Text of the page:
In FIG. 2 may be seen a vertical flight plan displayed in a manner proposed in the prior art (French Patent Application already cited). The flight plan comprises a segment plot linking several points of transit represented by diamonds. Each diamond corresponds to a waypoint (WPT01 to WPT04) positioned on the abscissa axis which is an axis graduated in distances. The projections of the waypoints onto the abscissa axis are designated by the letter R. The position of the aircraft at the relevant instant is represented by an aircraft symbol at the start of the path. Triangular symbols pointing up (S1) and pointing down (S2) respectively represent minimum and maximum altitude constraints which the aircraft must comply with during its journey. These constraints are generally associated with waypoints and are therefore located on the screen at the same abscissa as the corresponding waypoint. Two head-to-tail triangles which touch at their tip therefore indicate a compulsory altitude of transit (S3).
In the example represented, the path is split up into three parts, with diverse altitude constraints:
I: climbing in altitude
II: cruising level
FIG. 3 represents a display obtained with the means proposed by the present invention. This display can occupy the entire navigation display ND or just half; the display could also be produced on a screen other than the ND display.
The display comprises a horizontal time axis and a vertical altitude axis. The horizontal axis, or abscissa axis, is graduated in universal time (UTC), along a scale which scrolls over time. In the simplest example, scrolling is such that at each instant the origin of the time axis represents the current time at the moment of the display. In the graph, it is 8H05 at the time of display and the time scale scrolls from right to left. At 8.30 a.m. the display will be such that the graduation 8H30 will have moved to the left until it takes the place of the graduation 8H05 at the intersection of the abscissa axis and the ordinate axis. Provision may be made for the abscissa representing the current time to be a fixed point of the screen other than the intersection of the abscissa and ordinate axes, but it is more convenient to make provision for it to be this intersection.
The vertical axis, or ordinate axis, is graduated in terms of altitude. In the example represented, the graduation is defined in units of 100 feet (one foot=30 cm approximately), that is to say the graduation 300 corresponds to an altitude of 30,000 feet. The graduation can depend on the flight phases: up to a transition altitude, the graduation is in feet; it is then in terms of flight level (FL), that is to say in units of 100 feet.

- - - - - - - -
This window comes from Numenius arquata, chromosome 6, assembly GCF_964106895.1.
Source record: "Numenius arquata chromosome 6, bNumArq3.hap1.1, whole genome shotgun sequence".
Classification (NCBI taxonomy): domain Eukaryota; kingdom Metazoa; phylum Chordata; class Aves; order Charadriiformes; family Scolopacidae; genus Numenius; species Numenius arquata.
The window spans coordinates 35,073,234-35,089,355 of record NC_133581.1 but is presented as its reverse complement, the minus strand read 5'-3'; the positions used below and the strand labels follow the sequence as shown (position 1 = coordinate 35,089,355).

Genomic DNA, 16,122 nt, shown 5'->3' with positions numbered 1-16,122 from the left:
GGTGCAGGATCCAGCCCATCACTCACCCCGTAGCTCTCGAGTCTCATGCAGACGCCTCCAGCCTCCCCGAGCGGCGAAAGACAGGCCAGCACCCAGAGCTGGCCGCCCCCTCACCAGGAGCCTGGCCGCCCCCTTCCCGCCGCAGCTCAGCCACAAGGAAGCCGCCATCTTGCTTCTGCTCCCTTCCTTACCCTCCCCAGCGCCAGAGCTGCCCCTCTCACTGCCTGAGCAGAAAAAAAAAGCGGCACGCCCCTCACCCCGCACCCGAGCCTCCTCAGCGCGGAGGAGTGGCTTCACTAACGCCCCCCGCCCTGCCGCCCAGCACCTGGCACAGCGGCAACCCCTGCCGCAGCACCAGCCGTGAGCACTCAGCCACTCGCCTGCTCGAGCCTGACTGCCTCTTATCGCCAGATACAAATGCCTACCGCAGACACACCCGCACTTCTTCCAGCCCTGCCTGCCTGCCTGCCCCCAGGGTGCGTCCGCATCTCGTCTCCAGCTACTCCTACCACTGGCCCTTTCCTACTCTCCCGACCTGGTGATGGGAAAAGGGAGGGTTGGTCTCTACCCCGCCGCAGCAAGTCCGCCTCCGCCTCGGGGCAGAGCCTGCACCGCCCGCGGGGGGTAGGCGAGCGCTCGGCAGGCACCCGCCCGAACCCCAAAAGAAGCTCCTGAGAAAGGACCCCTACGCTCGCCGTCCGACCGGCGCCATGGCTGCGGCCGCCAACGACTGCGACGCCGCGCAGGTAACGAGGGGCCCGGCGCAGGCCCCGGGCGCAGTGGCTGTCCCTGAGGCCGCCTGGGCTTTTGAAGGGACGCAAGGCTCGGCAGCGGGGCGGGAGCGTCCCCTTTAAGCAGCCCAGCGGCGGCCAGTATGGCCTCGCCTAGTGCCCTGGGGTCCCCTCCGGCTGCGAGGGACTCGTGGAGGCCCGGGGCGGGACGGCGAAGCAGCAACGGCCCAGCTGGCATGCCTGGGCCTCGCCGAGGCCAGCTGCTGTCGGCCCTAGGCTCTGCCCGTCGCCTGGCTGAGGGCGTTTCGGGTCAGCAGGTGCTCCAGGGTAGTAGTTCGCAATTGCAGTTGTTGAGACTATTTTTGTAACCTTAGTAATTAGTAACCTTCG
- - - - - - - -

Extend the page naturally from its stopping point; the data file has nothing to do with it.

In this embodiment, the altitude scale also scrolls: the graduations scroll downwards as the aircraft climbs, or scroll upwards as the aircraft descends, in such a way that the altitude of the aircraft at the instant of display is maintained at a fixed point. In the example represented, this fixed point is the intersection of the axes.
If the scales scroll in such a way that the point of intersection of the axes simultaneously represents the current time and the current altitude of the aircraft, it is understood that this point represents the position of the aircraft in the reference system at the relevant instant.
The flight plan is represented in this system of axes in the form of straight segments whose slopes represent the rates of climb and of descent, and whose horizontal plateaux represent the cruising altitudes between the periods of climb and/or of descent. Waypoints may be indicated in the form of diamonds on these segments. They are referenced WPT1 to WPT9 in the flight plan of FIG. 3. The waypoint WPT1 lying to the left of the ordinate axis signifies that this point has already been passed at the time of display. It is not absolutely necessary for that part of the flight plan which has already been carried out to be retained on the left of the ordinate axis, but it is however convenient to have a small fraction of it which represents the part most recently carried out.
It is the flight management system FMS which computes the plot of the straight segments to be displayed, from the theoretical flight plan data entered by the pilot and from actual data delivered by the aircraft's sensors, so that the vertical flight plan displayed does actually correspond to that which is occurring at the relevant moment. Naturally, provision may also be made for the flight management system to deliver only flight plan information and for the display terminal to be an intelligent terminal which is able to produce the plots from the information received.
It is understood that the position of a waypoint in the system of axes represents
along the ordinate the desired theoretical altitude of transit above the waypoint,
and along the abscissa the forecast instant of transit above this waypoint.
The management system therefore continuously recomputes the points to be displayed, as a function of the path actually followed by the aircraft.